I'm glad you had an injury free weekend, and reward chocolate! At least you haven't commented on every part of your body, including your thumbs (!?) hurting from snowshoeing... :)

5
Sheila
Mar 07, 2007

Me too! Wow! I, too, was lying wretchedly on a rented couch this weekend, feeling every untoned muscle in my body screaming out if I so much as blinked after a challenging day on the runs ( my husband thought it would be fun if he tried teaching me to ski in the woods. Did you know you can fall off the slightly packed snow on the trail and actually sink into a drift up to YOUR EARS?!?) and like you, I watched Zoolander! Thank God for TBS. Although, it hurt to laugh, so I self-medicated with a fine bottle of wine. Plus also some Snickers Minis.

6
melanie_in_utah
Mar 07, 2007

Any sort of snowy, mountain-related sport is sure to result in pain...mental, physical, spiritual, whatever. A not-so-dear ex boyfriend of mine once laughed heartily as I ran into a tree and later, one of the poles holding up the ski lift. Hey, it was only my second...maybe third time snowboarding! Then the jackass left me and the walnut-sized lump on my head to go ski the diamond runs. Six years and one very nasty back injury later, I'm rather relieved I can stay home and watch Zoolander all the way through while the husband hurls himself down the mountain.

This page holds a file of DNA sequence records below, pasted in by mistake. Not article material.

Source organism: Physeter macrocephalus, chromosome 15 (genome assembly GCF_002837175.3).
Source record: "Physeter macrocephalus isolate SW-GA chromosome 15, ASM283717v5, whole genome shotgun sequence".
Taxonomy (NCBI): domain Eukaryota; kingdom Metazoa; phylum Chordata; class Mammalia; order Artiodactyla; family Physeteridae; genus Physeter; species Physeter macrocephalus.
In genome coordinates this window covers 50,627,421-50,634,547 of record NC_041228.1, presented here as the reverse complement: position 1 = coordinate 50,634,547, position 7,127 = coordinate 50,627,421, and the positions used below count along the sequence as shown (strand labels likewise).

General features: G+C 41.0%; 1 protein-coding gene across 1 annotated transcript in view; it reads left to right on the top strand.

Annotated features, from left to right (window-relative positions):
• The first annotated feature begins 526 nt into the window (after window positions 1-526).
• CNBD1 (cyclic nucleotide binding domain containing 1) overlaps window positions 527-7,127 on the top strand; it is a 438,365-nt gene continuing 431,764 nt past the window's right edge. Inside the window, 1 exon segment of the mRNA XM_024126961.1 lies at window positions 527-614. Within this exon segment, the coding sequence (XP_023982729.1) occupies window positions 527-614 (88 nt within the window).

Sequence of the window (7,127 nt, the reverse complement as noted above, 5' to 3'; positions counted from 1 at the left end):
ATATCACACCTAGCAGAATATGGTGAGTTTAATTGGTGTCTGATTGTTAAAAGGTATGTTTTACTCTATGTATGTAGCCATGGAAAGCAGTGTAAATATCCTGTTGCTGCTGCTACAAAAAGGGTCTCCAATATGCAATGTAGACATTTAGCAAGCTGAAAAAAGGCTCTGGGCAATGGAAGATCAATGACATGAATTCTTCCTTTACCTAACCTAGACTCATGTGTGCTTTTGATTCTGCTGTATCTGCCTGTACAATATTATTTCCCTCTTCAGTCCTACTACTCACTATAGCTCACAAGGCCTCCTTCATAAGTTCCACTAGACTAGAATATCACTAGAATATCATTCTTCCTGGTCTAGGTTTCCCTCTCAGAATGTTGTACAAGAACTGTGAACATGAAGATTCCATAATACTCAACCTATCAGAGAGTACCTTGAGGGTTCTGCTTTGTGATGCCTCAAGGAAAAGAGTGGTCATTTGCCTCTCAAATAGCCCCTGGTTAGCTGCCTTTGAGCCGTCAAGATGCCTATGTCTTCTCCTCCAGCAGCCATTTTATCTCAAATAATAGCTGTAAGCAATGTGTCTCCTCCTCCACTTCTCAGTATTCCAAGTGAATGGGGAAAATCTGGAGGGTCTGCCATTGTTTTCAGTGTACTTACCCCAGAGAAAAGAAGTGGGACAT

7
rosie
Mar 07, 2007

Oh god - awesome snowboarding boyfriends and just-learning girlfriends DO NOT MIX.

However, I will say this: now that I know how to snowboard, I realize that my boyfriend did give me the best piece of advice.

POINT THE BOARD STRAIGHT DOWNHILL, ROSE.

Infuriating, no? But SO true. It's amazing what happens when you finally take that plunge. And now I will NEVER go back to skiing! Snowboarding is one of the hardest things I've ever learned to do but I'm so glad I stuck with it.

(Sorry if this ends up being like my 3rd comment but something was going on where I lost the ones before!)

8
OMSH
Mar 07, 2007

I was once taken to the top of a slope called Devil's Crotch. If that wasn't enough to scare me ... getting off the lift was. HELLO! WHERE WAS THE FREAKIN' MOUNTAIN?